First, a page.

Dopamine is the reward driver. Whenever you do something that results in a pleasant sensation, like eating good food, relaxing, having sex or playing, dopamine fires out to tell you what a good job you’re doing and to remind you to do that more often. When your dopamine receptors aren’t working properly there is nothing in your body to tell you that you did well at being a human. Symptoms include:

-No lust for life.

-Nothing feels rewarding, everything feels like it’s draining you, even things you used to like seem pointless.

-Low or absent concern even for people you loved.

-Things genuinely start looking dull, grey and uninviting.

Management includes:

-Going somewhere new and exciting.

-Overwhelming the senses.

-Exercise.

-Supplementing l-phenylalanine.

7: Norepinephrine.

Norepinephrine is a neurotransmitter that is produced in response to stress. It is also a stress hormone, like cortisol or adrenaline. It increases the oxygen going to our brain, speeds up our heartrate and shuts down basic processes like digestion until the stress is gone. It helps send us into fight or flight. When the receptors aren’t working anxiety can build up, but the body becomes overwhelmed and has no energy to fight the stress. Symptoms include:

-Low energy for no reason.

-Poor motivation, persistence and focus.

-A desire to sleep for a long time.

-Boredom regardless of what you’re doing.

-Sudden spikes of anxiety, a feeling your existence is threatened.

Management includes:

-Exercise.

-A mild herbal antianxiety pill like valerian root.

-Caffeine to raise your energy through the day.

-Ask your doctor about SSRIs.

8: Hippocampus.

Many people with depression actually have a smaller than average hippocampus and long periods of depression can shrink it further. The hippocampus processes all your new memories and might play a role in deciding which ones are important to keep and which ones are for the short term. It also works with your spacial memory, helping you map your location and even remember what size your body is and what it’s doing. If your hippocampus is too small, it may become overwhelmed, causing poor memory function and proprioception. Symptoms include:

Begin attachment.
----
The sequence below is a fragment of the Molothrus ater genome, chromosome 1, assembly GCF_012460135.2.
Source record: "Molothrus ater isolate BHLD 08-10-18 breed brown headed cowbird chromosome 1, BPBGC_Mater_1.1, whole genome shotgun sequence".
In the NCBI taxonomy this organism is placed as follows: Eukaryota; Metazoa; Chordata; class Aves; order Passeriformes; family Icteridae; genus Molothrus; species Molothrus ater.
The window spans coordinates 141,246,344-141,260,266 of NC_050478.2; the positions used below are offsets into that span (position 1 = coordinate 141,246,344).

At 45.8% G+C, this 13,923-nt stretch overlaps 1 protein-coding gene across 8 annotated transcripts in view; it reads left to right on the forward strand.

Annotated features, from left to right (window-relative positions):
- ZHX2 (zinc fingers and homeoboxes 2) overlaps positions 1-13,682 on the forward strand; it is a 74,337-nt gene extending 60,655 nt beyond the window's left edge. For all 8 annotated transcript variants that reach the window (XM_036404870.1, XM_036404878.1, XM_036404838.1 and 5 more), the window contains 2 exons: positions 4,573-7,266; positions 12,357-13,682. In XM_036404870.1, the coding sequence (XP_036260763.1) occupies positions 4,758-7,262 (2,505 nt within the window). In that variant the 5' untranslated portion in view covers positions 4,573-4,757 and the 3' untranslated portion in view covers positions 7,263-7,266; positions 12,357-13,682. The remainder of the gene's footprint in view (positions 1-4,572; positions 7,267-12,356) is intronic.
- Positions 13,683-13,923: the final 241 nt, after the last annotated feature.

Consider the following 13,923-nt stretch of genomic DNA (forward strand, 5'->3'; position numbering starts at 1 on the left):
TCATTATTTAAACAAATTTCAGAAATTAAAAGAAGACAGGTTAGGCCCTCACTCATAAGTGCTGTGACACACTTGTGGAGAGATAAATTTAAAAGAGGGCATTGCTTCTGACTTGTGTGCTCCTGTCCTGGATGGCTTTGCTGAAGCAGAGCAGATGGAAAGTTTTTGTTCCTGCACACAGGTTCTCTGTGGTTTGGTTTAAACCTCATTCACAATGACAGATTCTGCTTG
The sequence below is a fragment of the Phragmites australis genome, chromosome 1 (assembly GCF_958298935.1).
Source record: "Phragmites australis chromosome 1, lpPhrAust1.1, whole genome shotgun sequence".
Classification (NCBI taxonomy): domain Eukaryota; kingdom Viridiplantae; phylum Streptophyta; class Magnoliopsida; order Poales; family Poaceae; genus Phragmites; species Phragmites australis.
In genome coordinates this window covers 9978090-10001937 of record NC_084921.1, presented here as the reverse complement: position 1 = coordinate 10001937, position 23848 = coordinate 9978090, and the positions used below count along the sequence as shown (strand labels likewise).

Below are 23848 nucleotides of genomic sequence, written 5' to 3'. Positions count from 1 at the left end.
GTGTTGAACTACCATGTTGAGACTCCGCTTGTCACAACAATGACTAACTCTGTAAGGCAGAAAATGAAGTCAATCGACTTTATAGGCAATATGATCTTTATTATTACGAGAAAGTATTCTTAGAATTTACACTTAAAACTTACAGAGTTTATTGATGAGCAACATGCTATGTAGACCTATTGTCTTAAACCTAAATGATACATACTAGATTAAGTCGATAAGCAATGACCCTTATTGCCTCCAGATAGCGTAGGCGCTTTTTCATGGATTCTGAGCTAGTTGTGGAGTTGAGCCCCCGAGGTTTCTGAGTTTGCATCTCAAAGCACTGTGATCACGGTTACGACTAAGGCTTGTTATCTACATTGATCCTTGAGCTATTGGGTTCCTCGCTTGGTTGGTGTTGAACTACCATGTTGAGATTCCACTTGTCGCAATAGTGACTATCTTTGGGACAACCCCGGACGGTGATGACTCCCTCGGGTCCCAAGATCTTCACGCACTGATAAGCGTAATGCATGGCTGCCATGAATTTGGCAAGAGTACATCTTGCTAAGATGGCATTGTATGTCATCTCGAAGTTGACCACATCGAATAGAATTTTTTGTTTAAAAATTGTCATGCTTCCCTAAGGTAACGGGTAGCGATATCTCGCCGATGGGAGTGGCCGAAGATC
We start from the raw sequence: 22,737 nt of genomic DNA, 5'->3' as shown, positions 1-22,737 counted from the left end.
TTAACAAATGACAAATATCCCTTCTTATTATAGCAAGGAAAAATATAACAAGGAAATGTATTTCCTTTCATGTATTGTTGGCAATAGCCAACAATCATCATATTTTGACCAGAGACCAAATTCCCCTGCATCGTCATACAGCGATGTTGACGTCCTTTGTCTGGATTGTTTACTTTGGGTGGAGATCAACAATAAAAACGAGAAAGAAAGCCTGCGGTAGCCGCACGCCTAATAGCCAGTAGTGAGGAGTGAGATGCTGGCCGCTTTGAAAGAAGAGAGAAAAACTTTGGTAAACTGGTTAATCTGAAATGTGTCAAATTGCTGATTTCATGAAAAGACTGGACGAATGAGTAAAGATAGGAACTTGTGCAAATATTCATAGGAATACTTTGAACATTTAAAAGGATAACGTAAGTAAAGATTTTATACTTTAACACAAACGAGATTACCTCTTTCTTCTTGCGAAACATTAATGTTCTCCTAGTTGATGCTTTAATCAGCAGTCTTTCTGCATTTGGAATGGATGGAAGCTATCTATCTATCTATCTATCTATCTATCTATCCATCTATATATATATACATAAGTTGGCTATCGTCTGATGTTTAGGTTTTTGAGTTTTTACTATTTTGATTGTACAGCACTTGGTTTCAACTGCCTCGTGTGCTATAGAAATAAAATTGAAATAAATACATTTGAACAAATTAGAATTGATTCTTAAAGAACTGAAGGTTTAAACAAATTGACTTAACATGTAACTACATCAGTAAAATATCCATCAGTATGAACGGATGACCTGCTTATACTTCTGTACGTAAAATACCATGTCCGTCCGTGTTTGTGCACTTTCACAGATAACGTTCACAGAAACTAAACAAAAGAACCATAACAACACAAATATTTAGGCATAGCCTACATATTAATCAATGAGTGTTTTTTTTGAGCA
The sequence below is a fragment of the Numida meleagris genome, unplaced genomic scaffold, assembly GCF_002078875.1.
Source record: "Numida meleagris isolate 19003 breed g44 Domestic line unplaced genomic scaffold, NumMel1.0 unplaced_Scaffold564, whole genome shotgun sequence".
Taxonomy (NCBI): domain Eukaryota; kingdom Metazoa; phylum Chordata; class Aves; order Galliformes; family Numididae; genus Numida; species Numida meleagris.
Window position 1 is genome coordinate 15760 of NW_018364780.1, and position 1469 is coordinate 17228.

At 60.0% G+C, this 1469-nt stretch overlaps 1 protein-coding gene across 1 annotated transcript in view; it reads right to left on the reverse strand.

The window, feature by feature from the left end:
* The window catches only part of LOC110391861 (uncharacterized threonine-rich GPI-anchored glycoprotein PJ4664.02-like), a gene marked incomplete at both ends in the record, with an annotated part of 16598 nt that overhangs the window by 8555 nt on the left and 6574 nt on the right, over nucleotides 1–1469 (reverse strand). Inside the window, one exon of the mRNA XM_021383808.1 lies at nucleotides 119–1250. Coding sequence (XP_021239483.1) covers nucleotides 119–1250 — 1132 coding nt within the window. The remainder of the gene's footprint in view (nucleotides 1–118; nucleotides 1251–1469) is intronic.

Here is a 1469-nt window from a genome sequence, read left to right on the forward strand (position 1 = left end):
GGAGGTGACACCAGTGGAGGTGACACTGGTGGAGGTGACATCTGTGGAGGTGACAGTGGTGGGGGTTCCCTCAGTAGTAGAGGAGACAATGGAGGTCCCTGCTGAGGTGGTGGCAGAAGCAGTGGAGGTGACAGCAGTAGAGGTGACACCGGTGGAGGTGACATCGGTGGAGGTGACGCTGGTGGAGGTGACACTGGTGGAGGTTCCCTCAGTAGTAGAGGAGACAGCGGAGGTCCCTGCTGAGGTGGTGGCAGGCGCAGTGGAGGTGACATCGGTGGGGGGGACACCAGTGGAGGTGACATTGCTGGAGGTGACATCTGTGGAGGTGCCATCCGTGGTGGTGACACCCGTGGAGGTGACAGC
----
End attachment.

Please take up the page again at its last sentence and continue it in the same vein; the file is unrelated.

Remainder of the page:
-Forgetting your daily plans.

-Forgetting what day it was, or things that happened in the past few days.

-Accidentally dropping or crushing things because you lost track of your hands.

Management includes:

-Mindfulness meditation.

-Keeping lists when you notice it happening.

9: The start and end.

Finally, you want to learn to predict when depression is creeping up on you, what type of depression it is and what the cycle usually involves. Keep a diary to find out what starts and ends your depressive cycles, what triggers an episode and what helps calm them preemptively.

And that’s how I manage depressive cycles. I hope that helps, or was at least informative if you don’t have depression.

TTFN and Happy Hunting!

Who Here Is Simple?

A while back insanitybytes raised an interesting point. Many men and some women choose to define themselves as “simple”. Many women and some men are baffled by this and offended when the same thing is said about them.

Our cultural definitions of simplicity vary, but at the core, the idea is “this is not complicated”. A simple task is one that takes little time, effort or expertise to do when compared to similar tasks. A simple book is one that is short, plain and easy to read compared to similar alternatives. So simplicity is not only cultural, but relative in general. What is a simple book to a ten year old is complicated to a four year old.